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New Delhi: A subsidiary of a foreign firm that hires employees on a secondment from the parent company will not have to pay tax on the salary reimbursement of the employee, according to a recent ruling by an Income-tax Appellate Tribunal in Bangalore.

Secondment is the transfer of an employee for a temporary assignment elsewhere.

The tribunal’s ruling last week came on an appeal by software development firm IDS Software Solutions (India) Pvt. Ltd, or Idsi, a subsidiary of the US-based IDS Inc.

Idsi had entered into a secondment agreement with its parent firm, following which it hired an employee from the US firm. The seconded employee was appointed managing director of the Indian subsidiary. As per the agreement, Idsi was to reimburse the salary, bonus and other expenses incurred by the employee to the US firm.

But the income-tax authorities imposed a tax on the remittance from the subsidiary to the parent firm.

The assessing officer held that the remittance was reimbursement of fees for technical services and not a salary because there was no employer-employee relationship between Idsi and the seconded employee. Companies in India don’t have to pay tax on reimbursement of salaries but royalty and fees for technical services are taxable.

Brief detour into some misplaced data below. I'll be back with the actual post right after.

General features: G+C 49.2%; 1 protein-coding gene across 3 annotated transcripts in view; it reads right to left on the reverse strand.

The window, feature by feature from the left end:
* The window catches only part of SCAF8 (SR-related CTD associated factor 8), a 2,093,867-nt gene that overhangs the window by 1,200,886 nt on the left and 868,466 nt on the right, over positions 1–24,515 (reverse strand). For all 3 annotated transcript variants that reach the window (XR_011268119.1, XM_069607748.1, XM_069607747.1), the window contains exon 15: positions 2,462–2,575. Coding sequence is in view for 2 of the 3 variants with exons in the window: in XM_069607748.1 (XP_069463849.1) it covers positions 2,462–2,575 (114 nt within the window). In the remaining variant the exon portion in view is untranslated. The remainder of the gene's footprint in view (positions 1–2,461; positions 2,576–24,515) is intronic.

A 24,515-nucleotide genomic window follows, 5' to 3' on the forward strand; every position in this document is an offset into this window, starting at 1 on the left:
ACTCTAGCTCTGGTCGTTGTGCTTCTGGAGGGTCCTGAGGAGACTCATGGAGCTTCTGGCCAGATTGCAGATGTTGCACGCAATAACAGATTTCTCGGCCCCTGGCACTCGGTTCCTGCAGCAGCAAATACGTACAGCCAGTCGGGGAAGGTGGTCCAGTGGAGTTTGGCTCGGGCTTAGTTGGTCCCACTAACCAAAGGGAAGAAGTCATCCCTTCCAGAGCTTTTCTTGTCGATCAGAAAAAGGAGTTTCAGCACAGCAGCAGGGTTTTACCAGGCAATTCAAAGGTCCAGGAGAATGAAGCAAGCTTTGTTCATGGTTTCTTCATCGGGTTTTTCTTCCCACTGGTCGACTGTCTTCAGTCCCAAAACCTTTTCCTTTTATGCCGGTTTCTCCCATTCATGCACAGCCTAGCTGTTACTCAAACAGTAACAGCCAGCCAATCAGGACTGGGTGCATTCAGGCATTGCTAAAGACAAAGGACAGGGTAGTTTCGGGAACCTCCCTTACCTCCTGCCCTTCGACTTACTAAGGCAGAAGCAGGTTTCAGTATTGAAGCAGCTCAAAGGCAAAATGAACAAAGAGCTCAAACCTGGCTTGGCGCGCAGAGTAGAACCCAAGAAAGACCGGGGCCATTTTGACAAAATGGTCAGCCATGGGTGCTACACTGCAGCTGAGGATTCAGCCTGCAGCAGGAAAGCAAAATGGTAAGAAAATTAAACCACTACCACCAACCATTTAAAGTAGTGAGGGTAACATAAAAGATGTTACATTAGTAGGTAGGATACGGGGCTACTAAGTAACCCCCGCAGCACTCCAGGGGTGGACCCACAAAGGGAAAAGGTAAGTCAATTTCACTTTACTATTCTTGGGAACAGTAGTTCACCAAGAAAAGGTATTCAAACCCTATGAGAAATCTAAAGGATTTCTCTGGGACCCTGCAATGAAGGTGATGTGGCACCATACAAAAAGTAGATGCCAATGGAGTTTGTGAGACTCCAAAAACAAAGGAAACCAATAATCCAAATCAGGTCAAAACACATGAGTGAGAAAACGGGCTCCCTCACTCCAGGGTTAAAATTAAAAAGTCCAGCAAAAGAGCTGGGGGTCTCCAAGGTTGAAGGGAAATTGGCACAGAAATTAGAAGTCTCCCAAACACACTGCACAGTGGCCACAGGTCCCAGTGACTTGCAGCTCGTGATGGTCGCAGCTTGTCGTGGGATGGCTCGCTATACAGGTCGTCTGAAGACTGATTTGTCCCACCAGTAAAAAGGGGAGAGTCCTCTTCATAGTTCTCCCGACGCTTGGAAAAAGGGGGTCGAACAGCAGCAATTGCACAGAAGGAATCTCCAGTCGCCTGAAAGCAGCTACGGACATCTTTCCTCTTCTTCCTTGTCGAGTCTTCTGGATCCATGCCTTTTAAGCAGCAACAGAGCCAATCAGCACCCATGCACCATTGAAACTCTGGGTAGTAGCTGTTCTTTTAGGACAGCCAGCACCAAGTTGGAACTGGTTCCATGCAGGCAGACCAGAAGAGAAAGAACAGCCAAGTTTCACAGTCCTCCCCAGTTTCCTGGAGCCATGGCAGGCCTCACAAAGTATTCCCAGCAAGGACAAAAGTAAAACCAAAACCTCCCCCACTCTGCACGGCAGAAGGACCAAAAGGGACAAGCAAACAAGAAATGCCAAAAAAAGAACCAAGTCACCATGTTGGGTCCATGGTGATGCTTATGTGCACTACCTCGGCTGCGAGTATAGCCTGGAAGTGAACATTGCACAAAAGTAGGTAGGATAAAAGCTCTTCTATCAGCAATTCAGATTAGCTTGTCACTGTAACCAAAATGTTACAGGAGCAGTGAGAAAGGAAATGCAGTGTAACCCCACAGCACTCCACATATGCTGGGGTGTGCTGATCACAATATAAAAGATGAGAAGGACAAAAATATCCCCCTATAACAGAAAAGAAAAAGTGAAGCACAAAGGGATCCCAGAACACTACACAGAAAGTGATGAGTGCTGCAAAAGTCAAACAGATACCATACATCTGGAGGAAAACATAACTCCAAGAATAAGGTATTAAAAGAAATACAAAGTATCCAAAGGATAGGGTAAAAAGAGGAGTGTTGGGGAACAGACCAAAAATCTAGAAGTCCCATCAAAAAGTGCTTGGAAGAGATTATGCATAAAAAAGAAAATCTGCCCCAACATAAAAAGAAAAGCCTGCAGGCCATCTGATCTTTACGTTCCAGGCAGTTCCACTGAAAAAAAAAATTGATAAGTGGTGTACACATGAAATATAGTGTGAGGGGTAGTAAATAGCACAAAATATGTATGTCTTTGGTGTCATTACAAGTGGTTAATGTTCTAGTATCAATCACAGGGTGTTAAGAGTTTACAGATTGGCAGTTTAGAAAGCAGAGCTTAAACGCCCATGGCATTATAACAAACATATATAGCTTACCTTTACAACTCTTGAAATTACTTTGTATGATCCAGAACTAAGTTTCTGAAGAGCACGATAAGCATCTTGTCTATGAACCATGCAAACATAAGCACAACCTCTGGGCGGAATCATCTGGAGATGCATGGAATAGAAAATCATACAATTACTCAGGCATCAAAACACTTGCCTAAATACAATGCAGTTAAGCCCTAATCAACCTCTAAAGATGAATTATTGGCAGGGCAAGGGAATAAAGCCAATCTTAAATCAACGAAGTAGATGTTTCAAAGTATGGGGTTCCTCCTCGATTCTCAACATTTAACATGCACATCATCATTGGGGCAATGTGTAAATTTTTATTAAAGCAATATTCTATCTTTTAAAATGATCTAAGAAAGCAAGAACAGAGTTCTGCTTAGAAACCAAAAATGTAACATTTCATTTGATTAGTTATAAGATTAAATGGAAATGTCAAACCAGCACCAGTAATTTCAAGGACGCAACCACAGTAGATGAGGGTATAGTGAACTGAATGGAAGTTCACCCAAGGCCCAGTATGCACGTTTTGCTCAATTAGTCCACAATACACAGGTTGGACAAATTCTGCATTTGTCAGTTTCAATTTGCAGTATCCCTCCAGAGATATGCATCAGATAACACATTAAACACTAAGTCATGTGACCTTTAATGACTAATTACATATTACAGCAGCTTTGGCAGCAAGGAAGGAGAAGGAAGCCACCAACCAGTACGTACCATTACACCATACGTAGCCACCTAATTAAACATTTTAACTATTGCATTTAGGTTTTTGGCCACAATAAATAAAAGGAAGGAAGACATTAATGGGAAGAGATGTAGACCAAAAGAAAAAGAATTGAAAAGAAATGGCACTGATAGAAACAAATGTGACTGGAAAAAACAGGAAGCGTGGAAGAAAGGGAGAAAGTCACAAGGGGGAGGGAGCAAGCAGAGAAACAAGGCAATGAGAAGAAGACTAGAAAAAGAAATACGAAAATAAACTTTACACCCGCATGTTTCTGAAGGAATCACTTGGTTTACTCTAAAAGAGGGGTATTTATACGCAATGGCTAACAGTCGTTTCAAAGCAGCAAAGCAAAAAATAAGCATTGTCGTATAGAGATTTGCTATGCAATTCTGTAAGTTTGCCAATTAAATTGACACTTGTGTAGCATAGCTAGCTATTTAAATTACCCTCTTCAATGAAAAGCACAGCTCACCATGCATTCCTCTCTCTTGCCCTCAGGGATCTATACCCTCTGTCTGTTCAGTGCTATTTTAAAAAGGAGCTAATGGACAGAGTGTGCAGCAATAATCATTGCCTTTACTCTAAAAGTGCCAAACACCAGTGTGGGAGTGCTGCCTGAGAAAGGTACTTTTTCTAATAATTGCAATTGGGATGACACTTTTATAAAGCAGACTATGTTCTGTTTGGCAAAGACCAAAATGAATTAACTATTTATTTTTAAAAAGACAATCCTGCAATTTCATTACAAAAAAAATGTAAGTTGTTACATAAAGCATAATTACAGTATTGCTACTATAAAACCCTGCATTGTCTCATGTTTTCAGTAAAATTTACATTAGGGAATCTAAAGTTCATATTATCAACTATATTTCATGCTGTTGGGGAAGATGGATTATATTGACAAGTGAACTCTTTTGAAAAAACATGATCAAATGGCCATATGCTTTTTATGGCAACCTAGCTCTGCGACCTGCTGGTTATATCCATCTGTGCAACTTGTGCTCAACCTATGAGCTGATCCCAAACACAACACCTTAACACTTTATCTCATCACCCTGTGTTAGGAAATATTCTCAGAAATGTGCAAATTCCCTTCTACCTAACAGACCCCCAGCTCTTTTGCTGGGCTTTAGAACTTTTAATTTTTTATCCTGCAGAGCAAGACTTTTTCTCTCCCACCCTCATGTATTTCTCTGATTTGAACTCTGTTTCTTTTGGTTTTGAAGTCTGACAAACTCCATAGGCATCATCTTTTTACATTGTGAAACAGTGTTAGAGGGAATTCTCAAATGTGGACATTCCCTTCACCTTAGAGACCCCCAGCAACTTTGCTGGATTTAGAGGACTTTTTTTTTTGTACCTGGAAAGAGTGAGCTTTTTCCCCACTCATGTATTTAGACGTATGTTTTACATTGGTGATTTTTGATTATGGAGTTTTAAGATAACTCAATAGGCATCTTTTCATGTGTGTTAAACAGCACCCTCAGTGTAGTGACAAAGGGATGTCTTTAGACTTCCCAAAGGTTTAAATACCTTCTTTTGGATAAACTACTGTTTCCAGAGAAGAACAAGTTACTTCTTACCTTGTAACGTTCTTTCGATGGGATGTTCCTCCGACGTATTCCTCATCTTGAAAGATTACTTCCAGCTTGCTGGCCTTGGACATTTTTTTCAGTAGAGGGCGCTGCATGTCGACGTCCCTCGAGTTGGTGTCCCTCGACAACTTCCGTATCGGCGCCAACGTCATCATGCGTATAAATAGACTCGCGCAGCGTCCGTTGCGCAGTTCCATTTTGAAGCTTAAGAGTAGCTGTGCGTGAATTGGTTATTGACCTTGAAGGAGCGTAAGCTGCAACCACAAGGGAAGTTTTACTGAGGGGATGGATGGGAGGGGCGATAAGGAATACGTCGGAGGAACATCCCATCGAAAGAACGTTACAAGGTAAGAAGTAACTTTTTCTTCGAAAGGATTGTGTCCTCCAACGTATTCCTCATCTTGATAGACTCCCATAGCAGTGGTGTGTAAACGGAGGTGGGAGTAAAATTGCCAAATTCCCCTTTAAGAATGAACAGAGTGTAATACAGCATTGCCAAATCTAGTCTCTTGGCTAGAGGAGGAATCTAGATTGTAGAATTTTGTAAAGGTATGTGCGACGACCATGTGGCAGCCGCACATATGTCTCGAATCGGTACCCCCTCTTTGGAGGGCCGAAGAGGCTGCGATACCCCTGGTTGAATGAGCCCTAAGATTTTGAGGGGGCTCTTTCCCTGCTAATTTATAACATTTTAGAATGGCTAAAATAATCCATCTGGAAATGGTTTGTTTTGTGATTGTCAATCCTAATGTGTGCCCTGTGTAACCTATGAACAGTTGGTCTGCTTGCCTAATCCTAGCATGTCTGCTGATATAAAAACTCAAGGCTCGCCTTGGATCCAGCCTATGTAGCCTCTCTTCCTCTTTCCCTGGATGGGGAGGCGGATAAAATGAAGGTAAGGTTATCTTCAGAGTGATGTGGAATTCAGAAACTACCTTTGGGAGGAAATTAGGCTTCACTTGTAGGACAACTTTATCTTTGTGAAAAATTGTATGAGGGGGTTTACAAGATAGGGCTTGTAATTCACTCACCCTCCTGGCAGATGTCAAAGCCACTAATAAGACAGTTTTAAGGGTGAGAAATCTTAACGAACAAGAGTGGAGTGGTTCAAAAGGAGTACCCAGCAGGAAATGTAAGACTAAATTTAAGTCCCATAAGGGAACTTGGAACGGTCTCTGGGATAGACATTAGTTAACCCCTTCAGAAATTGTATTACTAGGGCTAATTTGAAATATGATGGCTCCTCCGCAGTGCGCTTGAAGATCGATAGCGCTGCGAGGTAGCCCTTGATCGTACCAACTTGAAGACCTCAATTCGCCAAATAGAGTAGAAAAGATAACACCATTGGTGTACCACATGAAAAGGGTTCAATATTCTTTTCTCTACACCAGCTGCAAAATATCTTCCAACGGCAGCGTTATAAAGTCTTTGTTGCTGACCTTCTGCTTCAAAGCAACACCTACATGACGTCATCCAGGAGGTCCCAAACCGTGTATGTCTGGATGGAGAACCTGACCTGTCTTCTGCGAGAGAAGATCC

Idsi contended that a reimbursement to its US parent should not be taxed as the company had already paid the tax in India. Idsi moved the tribunal after its appeal was dismissed by the Commissioner of Income-tax (Appeals).

In its order, the tribunal held that Idsi had already deducted tax from remuneration paid to the employee.

It also said that Idsi was the economic employer since the services were rendered by the seconded employee to Idsi and whose salary was borne by IDSI.

“This is an important ruling for foreign companies which have subsidiaries in India and which send employees on secondment agreements," said Vikas Vasal, executive director with consultant KPMG India Pvt. Ltd. “It has always been a matter of debate whether reimbursement should be treated as reimbursement of salary or fees for technical services. The ruling has made it clear now."

“The ruling fortifies the concept of an economic employer... This ruling has reiterated that in the case of foreign companies’ deputation, if the employee is under the supervision of the Indian entity even if the salary is paid by the overseas company and reimbursed later on, the Indian company is considered to be the employer," said Divya Baweja, partner with consulting firm BMR Advisors.

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